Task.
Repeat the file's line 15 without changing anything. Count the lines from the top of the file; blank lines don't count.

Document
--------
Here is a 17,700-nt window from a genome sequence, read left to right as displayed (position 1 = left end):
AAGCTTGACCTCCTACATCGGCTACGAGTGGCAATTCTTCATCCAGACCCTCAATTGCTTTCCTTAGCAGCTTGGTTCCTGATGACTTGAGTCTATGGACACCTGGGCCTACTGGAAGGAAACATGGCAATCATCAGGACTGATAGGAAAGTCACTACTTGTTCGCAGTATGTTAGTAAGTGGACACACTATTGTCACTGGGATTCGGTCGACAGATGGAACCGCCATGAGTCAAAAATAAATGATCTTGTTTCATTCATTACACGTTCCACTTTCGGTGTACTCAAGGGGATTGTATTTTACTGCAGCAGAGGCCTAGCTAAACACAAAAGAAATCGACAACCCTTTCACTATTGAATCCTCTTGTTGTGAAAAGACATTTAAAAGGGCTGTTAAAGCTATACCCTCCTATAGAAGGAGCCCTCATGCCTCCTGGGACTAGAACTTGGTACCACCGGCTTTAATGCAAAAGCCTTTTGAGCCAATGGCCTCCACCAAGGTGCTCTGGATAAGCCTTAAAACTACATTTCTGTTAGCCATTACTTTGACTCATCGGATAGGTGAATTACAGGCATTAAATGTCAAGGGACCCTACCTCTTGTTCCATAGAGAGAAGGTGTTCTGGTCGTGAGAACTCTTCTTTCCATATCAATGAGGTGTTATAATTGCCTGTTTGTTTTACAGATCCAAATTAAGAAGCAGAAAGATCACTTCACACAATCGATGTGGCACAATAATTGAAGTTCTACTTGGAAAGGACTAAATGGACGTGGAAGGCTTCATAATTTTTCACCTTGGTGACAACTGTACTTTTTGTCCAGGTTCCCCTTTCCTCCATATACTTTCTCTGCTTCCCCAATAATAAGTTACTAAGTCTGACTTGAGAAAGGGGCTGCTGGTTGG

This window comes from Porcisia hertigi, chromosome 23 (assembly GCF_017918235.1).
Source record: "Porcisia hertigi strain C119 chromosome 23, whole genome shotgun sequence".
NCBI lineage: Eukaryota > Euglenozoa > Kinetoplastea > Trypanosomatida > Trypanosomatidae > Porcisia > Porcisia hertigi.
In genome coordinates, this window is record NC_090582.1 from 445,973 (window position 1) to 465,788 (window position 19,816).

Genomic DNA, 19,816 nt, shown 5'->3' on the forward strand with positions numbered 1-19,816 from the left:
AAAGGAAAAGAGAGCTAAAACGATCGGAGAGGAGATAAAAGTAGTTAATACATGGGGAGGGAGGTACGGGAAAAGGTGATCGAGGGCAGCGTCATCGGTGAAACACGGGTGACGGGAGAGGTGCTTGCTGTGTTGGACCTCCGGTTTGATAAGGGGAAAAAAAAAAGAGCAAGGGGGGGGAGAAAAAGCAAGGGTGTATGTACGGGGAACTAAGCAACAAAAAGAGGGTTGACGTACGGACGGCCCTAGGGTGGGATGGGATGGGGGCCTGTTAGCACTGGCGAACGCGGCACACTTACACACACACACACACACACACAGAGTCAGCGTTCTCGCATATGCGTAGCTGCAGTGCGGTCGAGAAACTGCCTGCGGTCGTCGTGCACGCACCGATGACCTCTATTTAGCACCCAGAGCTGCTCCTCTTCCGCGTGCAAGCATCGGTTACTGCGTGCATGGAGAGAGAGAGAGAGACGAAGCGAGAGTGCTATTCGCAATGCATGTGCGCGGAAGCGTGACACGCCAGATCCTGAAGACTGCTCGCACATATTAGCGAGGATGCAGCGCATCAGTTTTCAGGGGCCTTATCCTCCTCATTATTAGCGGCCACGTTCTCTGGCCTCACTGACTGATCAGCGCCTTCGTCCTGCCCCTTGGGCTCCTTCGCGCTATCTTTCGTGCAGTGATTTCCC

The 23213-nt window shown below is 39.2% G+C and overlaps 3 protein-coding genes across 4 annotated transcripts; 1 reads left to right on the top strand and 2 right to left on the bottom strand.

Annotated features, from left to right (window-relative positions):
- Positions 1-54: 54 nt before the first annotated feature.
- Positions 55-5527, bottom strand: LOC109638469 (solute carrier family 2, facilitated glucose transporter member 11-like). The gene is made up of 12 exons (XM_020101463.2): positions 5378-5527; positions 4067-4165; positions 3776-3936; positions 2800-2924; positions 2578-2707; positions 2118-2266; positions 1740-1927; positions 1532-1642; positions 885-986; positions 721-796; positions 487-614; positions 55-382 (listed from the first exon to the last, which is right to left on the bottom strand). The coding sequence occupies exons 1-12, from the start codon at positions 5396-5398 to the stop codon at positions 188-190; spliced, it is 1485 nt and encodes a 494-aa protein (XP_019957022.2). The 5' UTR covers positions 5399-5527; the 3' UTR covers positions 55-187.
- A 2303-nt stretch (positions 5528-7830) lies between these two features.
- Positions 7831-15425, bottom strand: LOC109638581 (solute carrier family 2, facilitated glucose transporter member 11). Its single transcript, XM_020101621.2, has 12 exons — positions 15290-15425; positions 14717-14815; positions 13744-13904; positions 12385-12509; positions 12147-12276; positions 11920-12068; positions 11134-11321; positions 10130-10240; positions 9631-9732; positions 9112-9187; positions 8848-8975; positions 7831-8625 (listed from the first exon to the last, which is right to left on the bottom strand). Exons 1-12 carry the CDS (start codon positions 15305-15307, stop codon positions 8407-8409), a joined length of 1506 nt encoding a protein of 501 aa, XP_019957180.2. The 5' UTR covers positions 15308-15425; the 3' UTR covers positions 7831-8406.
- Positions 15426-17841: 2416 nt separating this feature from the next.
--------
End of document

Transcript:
- Positions 15426-17841: 2416 nt separating this feature from the next.